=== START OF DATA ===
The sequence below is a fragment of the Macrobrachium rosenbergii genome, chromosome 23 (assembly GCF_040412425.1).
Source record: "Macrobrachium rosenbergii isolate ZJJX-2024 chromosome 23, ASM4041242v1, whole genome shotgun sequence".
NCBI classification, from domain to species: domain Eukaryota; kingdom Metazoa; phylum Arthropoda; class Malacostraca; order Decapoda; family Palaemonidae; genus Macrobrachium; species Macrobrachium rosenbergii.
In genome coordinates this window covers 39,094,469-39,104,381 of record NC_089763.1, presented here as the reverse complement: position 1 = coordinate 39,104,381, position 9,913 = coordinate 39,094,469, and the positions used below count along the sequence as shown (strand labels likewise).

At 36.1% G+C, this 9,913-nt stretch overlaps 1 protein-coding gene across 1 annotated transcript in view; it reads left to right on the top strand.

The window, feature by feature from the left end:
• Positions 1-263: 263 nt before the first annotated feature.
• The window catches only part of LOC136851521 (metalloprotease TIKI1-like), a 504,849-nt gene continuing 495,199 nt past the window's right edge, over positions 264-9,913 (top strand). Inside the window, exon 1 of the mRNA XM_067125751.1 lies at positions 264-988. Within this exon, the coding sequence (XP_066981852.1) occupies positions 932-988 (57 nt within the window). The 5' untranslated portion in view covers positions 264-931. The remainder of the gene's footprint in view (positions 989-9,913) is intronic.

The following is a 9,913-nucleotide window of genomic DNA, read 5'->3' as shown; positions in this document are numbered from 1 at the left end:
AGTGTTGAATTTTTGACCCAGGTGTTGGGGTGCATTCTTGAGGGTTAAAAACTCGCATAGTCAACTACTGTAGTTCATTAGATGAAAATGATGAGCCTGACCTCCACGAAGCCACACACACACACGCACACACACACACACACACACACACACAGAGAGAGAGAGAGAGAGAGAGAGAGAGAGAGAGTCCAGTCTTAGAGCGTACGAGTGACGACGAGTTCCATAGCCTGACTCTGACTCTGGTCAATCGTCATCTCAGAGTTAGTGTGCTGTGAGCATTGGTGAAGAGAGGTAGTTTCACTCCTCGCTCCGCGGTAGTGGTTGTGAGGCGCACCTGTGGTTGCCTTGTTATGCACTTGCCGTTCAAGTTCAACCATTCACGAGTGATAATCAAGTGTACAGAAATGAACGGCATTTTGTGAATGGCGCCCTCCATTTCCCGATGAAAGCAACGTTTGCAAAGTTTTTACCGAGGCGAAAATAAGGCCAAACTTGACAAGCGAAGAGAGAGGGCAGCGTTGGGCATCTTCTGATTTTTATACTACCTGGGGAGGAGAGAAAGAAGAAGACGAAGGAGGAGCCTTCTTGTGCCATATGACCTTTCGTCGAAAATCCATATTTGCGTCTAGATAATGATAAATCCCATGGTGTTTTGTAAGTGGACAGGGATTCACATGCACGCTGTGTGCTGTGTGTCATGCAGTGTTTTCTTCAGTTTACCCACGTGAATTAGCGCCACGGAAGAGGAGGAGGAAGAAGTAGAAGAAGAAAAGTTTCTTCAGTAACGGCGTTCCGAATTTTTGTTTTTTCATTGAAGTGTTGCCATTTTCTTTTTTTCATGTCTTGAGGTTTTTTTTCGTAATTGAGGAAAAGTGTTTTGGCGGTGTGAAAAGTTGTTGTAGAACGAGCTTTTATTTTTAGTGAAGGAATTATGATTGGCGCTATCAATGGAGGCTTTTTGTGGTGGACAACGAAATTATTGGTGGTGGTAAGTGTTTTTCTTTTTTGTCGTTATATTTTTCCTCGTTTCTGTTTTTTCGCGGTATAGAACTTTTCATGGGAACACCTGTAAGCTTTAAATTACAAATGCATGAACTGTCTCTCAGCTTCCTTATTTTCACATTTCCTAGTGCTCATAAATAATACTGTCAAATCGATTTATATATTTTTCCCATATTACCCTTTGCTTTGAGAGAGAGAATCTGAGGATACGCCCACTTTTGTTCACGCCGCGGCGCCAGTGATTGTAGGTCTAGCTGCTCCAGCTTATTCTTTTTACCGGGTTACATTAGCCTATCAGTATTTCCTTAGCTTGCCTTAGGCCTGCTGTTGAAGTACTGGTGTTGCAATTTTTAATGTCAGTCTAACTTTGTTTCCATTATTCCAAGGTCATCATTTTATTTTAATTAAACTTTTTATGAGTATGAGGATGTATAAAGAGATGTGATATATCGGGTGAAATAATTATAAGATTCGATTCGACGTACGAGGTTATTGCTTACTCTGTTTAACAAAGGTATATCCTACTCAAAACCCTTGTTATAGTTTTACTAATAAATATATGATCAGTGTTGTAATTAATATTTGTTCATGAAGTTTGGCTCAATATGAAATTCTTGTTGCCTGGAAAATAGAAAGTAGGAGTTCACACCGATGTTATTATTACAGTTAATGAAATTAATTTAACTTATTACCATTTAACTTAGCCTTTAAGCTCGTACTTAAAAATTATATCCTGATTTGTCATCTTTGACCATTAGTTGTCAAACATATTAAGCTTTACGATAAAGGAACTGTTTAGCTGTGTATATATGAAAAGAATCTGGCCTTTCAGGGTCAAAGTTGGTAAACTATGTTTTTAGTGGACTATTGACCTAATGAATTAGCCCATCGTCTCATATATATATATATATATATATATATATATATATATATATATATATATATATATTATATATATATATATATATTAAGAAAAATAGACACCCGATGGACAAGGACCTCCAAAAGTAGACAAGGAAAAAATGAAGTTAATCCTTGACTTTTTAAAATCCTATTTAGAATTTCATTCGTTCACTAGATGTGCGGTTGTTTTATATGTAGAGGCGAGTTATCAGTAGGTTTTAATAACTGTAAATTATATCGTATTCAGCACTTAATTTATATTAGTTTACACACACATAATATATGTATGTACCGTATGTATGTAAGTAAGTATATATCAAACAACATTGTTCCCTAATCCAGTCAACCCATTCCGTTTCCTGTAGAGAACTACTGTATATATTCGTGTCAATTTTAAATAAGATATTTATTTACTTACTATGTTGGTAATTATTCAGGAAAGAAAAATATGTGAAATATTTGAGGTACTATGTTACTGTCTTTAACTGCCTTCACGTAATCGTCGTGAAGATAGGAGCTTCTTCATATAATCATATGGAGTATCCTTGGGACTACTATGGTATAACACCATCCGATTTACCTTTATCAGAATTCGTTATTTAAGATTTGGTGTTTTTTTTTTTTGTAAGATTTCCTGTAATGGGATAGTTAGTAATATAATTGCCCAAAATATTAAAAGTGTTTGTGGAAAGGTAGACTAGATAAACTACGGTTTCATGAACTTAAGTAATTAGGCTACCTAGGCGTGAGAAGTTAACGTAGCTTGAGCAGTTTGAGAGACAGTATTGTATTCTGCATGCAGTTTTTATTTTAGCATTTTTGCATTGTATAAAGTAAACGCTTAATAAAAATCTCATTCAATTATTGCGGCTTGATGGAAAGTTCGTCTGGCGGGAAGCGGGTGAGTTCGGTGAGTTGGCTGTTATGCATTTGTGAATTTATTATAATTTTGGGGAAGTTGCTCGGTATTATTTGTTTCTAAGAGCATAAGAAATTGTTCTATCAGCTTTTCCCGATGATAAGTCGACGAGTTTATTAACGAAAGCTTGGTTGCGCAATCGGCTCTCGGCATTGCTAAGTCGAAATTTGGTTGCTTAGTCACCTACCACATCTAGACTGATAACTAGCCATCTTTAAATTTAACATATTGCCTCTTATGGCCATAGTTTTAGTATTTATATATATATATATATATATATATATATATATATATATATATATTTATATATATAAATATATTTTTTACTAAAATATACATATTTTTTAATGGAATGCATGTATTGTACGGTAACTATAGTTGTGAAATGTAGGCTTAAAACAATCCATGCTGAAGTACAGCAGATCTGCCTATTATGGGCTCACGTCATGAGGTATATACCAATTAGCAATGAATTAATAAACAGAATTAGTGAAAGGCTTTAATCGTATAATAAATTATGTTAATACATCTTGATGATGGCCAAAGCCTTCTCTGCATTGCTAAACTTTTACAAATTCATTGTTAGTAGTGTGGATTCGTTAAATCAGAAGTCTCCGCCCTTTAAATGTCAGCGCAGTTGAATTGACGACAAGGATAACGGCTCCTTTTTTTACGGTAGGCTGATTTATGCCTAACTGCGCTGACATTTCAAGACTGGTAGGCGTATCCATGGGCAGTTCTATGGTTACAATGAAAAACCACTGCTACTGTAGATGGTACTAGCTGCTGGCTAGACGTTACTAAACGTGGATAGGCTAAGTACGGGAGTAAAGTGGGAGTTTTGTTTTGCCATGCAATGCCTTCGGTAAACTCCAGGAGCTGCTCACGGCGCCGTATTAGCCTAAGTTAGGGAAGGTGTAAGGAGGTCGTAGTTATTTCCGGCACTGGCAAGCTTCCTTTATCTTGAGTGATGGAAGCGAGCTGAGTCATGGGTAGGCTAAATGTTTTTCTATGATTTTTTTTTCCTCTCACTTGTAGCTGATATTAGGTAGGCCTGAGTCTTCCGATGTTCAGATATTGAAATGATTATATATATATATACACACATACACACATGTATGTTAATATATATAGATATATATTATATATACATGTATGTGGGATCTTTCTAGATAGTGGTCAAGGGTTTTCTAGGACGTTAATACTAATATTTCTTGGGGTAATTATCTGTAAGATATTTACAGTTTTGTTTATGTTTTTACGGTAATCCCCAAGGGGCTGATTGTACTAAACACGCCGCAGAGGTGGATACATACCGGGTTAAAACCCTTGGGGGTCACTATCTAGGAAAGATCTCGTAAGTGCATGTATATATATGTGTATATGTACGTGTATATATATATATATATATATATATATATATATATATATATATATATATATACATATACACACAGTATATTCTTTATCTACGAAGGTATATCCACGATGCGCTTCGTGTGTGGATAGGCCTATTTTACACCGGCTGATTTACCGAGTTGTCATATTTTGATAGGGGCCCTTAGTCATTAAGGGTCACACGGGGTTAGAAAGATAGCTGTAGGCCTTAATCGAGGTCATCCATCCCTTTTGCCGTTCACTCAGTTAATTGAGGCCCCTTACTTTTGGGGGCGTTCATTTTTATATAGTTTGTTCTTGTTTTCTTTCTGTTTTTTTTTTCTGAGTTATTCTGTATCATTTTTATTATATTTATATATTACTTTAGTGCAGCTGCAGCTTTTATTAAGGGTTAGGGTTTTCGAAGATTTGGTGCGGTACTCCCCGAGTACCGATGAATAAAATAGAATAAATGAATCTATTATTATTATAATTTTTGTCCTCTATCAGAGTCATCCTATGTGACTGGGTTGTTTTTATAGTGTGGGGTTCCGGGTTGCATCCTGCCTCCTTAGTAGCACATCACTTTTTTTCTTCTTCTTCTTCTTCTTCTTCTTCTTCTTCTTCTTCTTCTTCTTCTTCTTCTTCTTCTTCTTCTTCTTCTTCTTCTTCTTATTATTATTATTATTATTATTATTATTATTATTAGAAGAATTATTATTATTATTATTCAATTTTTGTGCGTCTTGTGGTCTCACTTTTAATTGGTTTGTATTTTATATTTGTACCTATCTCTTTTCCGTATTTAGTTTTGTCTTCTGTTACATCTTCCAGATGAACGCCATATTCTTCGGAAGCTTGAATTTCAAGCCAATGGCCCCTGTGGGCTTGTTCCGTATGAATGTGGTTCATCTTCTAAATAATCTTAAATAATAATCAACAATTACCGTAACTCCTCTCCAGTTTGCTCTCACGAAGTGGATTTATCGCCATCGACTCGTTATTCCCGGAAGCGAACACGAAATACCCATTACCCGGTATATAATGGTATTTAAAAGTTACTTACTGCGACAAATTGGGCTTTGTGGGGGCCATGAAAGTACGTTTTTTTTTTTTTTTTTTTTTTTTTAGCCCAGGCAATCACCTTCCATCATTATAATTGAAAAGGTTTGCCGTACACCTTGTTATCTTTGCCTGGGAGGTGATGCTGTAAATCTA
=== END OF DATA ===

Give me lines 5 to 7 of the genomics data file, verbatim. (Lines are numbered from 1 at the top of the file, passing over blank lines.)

At 36.1% G+C, this 9,913-nt stretch overlaps 1 protein-coding gene across 1 annotated transcript in view; it reads left to right on the top strand.

The window, feature by feature from the left end:
• Positions 1-263: 263 nt before the first annotated feature.